I’ve been told that 29% of all contracts signed never make it to the closing table, that nearly 3 in 10 transactions where a buyer and seller have come to terms (which is no easy feat in this market) fall apart. In a more normal market, I would say 90% of deals close. I figured I could point out some of the reasons [I see] deals are crumbling…
- Short Sales – In theory, they sound terrific because the buyer can low-ball an offer. They get little resistance from the seller (because the seller isn’t getting any money out of the deal anyway). However, the existing lender isn’t just accepting any offer. Appraisals are done and scrutinized. Lenders are not agreeing to deep discounts. Additionally, the lenders are still, in many cases, taking months to make decisions and many buyers are losing patience, withdrawing offers and finding another house.
- Appraisal Issues – It seems that there are more appraisals coming in short than has been the case historically. Conceptually the value of a home has been loosely defined as “what a reasonable buyer would pay to a reasonable seller.” With the market including so many “unreasonable” sellers (short sales, foreclosures, distressed situations, etc.), many of the comparables used for an appraisal are dragging the numbers lower than they should be.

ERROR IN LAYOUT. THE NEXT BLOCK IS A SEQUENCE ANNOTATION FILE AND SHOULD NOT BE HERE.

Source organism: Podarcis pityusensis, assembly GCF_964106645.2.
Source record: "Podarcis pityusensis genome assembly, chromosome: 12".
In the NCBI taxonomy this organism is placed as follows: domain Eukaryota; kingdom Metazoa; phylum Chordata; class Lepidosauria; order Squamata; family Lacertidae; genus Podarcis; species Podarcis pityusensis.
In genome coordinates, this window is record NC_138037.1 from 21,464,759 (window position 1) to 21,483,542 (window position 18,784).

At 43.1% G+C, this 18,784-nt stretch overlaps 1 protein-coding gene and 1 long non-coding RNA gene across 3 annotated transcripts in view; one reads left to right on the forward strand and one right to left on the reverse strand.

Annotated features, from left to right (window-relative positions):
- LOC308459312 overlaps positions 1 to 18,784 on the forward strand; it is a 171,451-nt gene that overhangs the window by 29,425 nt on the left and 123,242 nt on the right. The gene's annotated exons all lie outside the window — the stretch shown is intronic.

- Title Challenges - The analysis of Permits and Certificates of Occupancy are at an all time high. Judgments and liens are more prevalent amongst buyers and sellers. The complications on title are messing up and delaying deals.
- Poor Pre-Qualifications – Many deals were never really deals to begin with. Loan officers need to take more care in reviewing tax returns, pay stubs, bank statements, contracts, and such before issuing pre-approvals and taking in applications. Simply not seeing unreimbursed expenses on the tax returns can kill a loan.
- Unforeseen Circumstances – It seems there is an inordinate amount of unusual stuff coming up: [a] buyer losing a job, credit challenges arising as a loan is in process, property damage, [and] buyer’s remorse. Everyday seems to bring a new one.
[While] many issues are visible up front if people really look at them, some are not. Those that can be seen usually are seen by the top professional real estate agents, loan officers and attorneys. Many, when addressed in the beginning, can have happy resolutions.
What experiences have you had where deals have fallen through, or been saved because you were aware of these potential issues up front?
Written by Dean Hartman, Regional Vice President of Benchmark Lending
Reprinted with permission from The KCM Blog -
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